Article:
I Tried TENS For Pain
TENS stands for transcutaneous electrical nerve stimulation. This is a fancy way of describing mild zaps of electricity being sent through the skin to disrupt pain sensations.
Is TENS safe?
It's important to discuss the suitability of TENS with your healthcare provider. TENS is considered to be "safe and well-tolerated,"1 but contraindicated in pregnancy, epilepsy, with certain heart conditions, use on the head, chest, front of the neck, and some other situations. These medical devices should be handled with the same care as medications.1
Why I tried it
I decided to try a personal TENS unit in July of 2021, after life-threatening side effects pushed me off of NSAIDs and Acetaminophen, and topical medications didn’t manage my pain. Cute little pink washed TENS came up in a YouTube search. The Cutie Pies are meant to treat pain associated with menstruation, endometriosis, and fibroids.
Their small clip-on cases make them wearable, which got my attention, along with the steep prices, and complaints around how The Cutie Pies (as a class) represent themselves.
The other issue is that none (that I saw) support more than one set of electrodes, eliminating them from the running to treat pain in my SI joints and referred pain in my pelvis at the same time. Super cute bummer!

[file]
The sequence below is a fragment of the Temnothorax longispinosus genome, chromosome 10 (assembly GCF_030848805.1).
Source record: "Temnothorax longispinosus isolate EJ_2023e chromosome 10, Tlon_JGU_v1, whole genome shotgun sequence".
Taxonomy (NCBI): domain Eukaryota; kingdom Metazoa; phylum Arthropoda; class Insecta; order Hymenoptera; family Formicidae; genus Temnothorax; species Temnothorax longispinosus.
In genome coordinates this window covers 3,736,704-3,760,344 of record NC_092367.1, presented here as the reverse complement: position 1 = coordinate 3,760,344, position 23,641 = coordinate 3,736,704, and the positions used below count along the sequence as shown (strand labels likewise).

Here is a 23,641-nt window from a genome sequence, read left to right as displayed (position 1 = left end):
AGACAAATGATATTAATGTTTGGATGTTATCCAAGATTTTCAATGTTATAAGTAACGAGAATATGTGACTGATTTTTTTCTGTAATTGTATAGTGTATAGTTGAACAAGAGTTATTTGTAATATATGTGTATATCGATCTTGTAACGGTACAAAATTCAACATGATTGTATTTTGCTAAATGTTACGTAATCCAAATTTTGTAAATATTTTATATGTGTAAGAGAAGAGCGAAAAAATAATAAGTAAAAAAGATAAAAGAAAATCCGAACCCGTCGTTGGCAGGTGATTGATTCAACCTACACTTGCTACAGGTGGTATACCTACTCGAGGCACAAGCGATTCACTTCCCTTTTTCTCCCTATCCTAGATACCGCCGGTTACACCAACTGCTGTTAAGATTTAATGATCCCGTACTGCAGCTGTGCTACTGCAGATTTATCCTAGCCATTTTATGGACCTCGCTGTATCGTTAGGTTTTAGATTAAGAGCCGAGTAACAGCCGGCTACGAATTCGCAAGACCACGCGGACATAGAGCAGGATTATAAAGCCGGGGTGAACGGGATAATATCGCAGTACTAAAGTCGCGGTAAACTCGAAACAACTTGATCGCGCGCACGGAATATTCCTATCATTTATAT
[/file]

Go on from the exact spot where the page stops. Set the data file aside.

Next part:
Happily, most less stylish alternatives support multiple electrodes. I chose one with 4, because watching D-Day anniversary programming had me ready to conquer. What can I say? Being raised by veterans leaves a mark.
How I use TENS
Sadly, convenient clip-on cases are the sole domain of The Cutie Pies. At present, my unit hitches a ride in my bra. My pants pocket is an option, but I like to keep the wires covered.
I use my device most days of the week, with electrodes on my lower back and abdomen, with a belly band to keep them in place. Sometimes I stick a set of electrodes to my upper back.
Does it work?
Yes, the device reduces my pain while it's running. Sometimes the effects persist after use.
Does it hurt?
It feels strange. And turning it up too high or too quickly is painful, but nothing compared to arthritis pain.
Does it replace oral pain medications?
Not for me. TENS is just as limited as other topical medications, as it treats specific areas of the body, where the electrodes are placed.
My take away
TENS devices may be helpful for certain patients, and I'm one of them. My device has decreased my pain. It makes high pain tasks like shopping, dishes, and laundry easier. These benefits make the hassle of wires, and twisting around to position sticky electrode pads, and shoving the device in my bra worth it.
It would be great if somebody made clip-on cases for the non-Cutie Pies or made the devices fit into existing cases for other medical devices. Something this useful and (relatively) affordable should be as easy as possible to use.
How often do you experience flare ups?